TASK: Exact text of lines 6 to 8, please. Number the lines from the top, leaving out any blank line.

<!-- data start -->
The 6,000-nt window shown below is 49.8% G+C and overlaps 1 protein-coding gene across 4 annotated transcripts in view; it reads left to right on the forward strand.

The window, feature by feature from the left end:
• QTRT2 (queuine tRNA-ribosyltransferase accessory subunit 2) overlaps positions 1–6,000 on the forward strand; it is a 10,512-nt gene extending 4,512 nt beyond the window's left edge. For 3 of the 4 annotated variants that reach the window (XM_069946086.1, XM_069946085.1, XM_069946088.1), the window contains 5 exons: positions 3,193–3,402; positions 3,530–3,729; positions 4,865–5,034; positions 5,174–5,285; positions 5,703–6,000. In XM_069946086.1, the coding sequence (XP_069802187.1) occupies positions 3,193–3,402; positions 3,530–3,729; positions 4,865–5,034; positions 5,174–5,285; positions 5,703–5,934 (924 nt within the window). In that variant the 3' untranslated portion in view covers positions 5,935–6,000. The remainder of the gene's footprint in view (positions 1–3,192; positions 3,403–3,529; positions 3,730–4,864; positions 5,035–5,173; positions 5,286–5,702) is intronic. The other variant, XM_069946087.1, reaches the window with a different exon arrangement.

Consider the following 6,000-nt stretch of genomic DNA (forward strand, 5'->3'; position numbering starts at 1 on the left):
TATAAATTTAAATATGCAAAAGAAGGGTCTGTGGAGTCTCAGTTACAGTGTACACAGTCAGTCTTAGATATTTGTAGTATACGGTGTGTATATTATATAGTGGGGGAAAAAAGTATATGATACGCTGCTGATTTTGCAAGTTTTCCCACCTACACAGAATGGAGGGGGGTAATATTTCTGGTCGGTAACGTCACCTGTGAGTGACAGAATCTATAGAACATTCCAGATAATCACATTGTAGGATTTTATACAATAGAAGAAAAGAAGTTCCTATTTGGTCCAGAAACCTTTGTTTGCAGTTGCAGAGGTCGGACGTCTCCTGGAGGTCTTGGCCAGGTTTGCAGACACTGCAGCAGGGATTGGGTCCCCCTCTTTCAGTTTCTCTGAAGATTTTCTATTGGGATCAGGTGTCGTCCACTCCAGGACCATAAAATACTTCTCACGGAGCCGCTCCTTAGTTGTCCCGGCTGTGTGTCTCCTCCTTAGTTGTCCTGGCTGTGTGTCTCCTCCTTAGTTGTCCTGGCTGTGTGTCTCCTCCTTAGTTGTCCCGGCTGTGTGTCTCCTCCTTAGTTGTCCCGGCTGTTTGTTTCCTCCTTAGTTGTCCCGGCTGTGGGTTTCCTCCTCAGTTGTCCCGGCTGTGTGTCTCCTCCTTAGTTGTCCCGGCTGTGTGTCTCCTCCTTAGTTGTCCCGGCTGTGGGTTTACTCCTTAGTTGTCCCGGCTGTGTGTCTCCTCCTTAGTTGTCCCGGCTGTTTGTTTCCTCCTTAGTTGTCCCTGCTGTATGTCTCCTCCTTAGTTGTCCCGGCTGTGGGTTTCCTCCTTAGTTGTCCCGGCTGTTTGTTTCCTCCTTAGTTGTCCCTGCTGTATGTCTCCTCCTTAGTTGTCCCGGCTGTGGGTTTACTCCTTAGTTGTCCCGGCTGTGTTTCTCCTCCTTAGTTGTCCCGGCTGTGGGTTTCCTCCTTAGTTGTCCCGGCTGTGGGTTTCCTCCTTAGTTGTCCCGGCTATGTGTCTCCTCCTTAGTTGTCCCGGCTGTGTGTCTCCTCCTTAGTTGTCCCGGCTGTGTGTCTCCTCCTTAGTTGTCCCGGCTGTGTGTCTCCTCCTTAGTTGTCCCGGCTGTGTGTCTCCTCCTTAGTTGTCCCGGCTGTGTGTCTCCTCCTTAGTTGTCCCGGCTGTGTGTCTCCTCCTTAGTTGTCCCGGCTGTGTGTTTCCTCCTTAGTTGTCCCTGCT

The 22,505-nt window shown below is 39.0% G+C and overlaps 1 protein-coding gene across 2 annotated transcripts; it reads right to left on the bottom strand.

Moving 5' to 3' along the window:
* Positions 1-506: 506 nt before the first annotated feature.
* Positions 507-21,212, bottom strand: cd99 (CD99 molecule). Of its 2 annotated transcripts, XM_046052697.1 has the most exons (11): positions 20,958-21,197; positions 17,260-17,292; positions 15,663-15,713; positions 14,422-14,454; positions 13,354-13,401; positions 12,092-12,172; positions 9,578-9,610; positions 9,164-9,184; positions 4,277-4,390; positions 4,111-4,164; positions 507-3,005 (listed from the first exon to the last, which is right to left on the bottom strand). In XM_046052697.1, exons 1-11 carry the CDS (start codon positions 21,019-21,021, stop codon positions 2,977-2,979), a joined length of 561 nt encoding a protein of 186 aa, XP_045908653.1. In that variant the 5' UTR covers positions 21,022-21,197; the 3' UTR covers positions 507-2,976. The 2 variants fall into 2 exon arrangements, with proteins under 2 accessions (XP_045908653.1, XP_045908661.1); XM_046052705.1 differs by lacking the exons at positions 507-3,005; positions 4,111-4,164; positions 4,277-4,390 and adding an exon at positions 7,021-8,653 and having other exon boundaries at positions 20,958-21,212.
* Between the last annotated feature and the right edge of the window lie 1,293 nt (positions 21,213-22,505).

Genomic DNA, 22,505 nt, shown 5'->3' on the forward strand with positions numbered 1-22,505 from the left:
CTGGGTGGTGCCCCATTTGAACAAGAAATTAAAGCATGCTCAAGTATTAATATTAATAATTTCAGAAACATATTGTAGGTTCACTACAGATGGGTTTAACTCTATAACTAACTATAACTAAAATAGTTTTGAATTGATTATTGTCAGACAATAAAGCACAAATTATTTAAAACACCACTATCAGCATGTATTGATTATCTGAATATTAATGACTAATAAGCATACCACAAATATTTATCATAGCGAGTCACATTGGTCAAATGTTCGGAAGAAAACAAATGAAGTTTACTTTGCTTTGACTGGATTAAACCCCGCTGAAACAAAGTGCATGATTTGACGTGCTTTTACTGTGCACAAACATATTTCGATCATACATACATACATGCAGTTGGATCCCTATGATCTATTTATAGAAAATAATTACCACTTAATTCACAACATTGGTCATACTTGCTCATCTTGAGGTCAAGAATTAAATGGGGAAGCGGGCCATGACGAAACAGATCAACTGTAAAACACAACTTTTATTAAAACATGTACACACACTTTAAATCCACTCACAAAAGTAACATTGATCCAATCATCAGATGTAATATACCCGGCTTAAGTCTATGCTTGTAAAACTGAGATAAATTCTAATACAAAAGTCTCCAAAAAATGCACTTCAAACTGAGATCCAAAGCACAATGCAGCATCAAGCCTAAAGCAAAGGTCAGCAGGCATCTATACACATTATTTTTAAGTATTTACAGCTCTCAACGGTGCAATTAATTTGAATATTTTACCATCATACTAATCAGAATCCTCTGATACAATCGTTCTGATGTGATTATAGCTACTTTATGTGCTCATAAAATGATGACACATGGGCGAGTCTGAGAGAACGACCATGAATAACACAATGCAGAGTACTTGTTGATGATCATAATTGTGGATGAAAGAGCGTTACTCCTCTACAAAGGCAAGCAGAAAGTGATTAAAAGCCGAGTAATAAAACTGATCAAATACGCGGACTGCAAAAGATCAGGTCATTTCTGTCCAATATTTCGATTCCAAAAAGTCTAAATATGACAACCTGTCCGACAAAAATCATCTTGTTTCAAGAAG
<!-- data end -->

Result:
The 22,505-nt window shown below is 39.0% G+C and overlaps 1 protein-coding gene across 2 annotated transcripts; it reads right to left on the bottom strand.

Moving 5' to 3' along the window:
* Positions 1-506: 506 nt before the first annotated feature.